As previously reported, the Japanese Government has decided to stop insuring businesses that export to Cuba following a decision by the boys in Havana to stop paying their debts … again.

According to this article in The Yomiuri Shimbun, one of the companies affected is Meiwa Corp, a midsize trading house that exported medical equipment and supplies to Cuba worth 872 million yen (one US dollar equals about 109 Japanese yens).

A spokesman for Meiwa told the paper that it was highly unlikely the company would ever be able to collect the debt.

Tuesday, August 19, 2008

Financial news

When it comes to paying its (many) creditors, the Castro regime has what can only be described as a terrible record.

As readers may recall from previous posts, the regime still owes an estimated $US26 billion to the countries of the now-disappeared Soviet bloc, which, of course, will never be repaid.

But that’s not all - the Castro brothers have also defaulted on some $US13 billion worth of credit from capitalist countries over the past four decades.

And they are still at it, with Japan becoming the latest nation to get caught up in the trap.

According to media reports in Tokyo, the Japanese government-backed provider of trade insurance, Nippon Export and Investment Insurance, has stopped accepting new applications for trade insurance on business with Cuba.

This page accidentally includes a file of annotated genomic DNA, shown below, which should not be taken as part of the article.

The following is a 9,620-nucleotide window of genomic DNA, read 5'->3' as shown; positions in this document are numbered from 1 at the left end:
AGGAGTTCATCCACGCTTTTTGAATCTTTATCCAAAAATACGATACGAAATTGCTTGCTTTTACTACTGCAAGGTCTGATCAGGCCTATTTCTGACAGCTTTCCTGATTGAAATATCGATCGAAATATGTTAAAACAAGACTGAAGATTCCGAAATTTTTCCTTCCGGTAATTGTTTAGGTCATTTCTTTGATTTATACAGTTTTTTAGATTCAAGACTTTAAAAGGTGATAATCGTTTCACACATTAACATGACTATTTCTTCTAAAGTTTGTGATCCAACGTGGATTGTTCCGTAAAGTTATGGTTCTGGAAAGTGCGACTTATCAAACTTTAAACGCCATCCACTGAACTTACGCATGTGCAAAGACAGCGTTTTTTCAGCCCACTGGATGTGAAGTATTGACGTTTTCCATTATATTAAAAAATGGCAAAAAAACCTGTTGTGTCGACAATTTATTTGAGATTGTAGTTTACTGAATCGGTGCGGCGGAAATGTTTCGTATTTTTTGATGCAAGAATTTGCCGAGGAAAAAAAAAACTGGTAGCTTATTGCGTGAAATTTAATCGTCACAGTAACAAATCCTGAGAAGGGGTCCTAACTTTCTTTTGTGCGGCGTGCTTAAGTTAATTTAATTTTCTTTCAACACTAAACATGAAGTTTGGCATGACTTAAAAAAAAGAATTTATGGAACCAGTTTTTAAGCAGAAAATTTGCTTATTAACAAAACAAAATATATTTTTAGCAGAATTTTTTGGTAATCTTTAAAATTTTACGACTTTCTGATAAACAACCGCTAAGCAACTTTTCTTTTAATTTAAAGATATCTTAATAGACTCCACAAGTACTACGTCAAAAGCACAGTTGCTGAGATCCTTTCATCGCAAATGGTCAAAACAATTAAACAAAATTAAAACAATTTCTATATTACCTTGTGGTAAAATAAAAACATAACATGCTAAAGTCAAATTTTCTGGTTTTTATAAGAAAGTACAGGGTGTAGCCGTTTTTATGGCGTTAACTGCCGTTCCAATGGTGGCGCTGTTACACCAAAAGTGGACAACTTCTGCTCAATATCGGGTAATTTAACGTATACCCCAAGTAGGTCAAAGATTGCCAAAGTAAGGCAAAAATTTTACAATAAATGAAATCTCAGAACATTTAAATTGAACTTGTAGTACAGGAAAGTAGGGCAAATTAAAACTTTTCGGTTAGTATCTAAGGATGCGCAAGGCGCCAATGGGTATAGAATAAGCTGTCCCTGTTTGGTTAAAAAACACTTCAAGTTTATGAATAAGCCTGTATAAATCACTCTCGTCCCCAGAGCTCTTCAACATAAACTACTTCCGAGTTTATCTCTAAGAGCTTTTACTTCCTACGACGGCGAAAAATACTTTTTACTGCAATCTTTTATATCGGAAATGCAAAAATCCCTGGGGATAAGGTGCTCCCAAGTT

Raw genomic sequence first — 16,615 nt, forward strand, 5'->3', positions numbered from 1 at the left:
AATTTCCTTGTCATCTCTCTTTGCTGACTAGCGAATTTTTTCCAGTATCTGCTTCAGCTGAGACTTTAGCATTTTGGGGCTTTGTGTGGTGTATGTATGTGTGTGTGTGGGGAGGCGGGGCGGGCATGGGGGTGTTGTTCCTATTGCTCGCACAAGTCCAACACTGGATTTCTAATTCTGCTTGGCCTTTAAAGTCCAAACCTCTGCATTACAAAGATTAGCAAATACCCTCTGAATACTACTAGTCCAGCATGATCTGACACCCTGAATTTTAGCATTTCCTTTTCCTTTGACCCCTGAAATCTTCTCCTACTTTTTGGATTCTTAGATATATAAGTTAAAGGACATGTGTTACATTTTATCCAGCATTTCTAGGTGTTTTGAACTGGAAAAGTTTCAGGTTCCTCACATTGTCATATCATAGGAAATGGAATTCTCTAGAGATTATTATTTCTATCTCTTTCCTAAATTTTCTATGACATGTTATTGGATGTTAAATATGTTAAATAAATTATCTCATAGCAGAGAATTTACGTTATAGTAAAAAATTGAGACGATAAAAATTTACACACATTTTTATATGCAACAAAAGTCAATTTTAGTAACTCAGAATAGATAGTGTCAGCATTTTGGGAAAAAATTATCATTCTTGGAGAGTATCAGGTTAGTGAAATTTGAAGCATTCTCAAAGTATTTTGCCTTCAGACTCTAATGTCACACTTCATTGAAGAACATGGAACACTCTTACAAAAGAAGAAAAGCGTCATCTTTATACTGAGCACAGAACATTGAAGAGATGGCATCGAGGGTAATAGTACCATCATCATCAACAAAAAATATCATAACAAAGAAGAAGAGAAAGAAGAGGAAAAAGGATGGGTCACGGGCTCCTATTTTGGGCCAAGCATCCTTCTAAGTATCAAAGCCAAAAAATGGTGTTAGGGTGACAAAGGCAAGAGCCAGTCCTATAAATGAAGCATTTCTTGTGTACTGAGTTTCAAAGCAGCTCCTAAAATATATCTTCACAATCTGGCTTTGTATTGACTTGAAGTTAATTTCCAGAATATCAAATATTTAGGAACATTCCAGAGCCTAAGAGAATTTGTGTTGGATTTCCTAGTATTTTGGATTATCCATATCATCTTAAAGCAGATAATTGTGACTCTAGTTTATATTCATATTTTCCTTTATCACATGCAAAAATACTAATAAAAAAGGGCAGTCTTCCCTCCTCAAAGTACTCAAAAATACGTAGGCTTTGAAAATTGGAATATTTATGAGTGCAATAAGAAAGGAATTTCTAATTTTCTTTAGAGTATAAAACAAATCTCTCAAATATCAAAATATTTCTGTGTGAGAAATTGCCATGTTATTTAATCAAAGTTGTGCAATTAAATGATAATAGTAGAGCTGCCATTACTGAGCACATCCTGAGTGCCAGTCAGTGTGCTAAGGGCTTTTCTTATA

Which means that almost all exports from Japan to Cuba will come to a halt, at least for now.

And the reason behind the decision by the insurer? Same old story: the Cubans have failed to pay for Japanese imports by the agreed dates.

Monday, August 18, 2008


Here we go again ... yet another Latin American left-wing presidential candidate trying to curry favour with the Castro regime.

This time it's Mauricio Funes, a former CNN correspondent who is currently the front-runner in the race to be El Salvador's next president.

Although elections are not due until March next year, Funes has told media that he will re-establish diplomatic relations with Havana if he is elected.

Friday, August 15, 2008

News from an embargoed island

Regardless of whether you support or not support the US trade embargo on the Castro regime, newly-released figures confirm what many of us have known for some time - it's not much of an embargo.

According to statistics published today by the regime in Havana, those evil, capitalist Americans have now become Cuba's fifth largest trading partner, behind Venezuela, China, Canada and Spain.

During 2007, the Cuban government bought goods worth USD582 million from US businesses, mainly agricultural and other primary producers - an increase of about USD100 million over the previous 12 months.

So much for the US trade embargo imposed in 1962 by then president John F Kennedy ...

By the way, the figures also confirm that the Castro brothers continue to depend on foreigners for the supply of even the most basic of goods - Cuba imported goods worth USD10 billion during 2007 but managed to export only USD3.7 billion of Cuban made goods.

Thursday, August 14, 2008

Quote of the Day

"I was pleasantly surprised when I could not find a single statue or billboard representation of Raul or Fidel Castro, not only in Havana but anywhere in Cuba."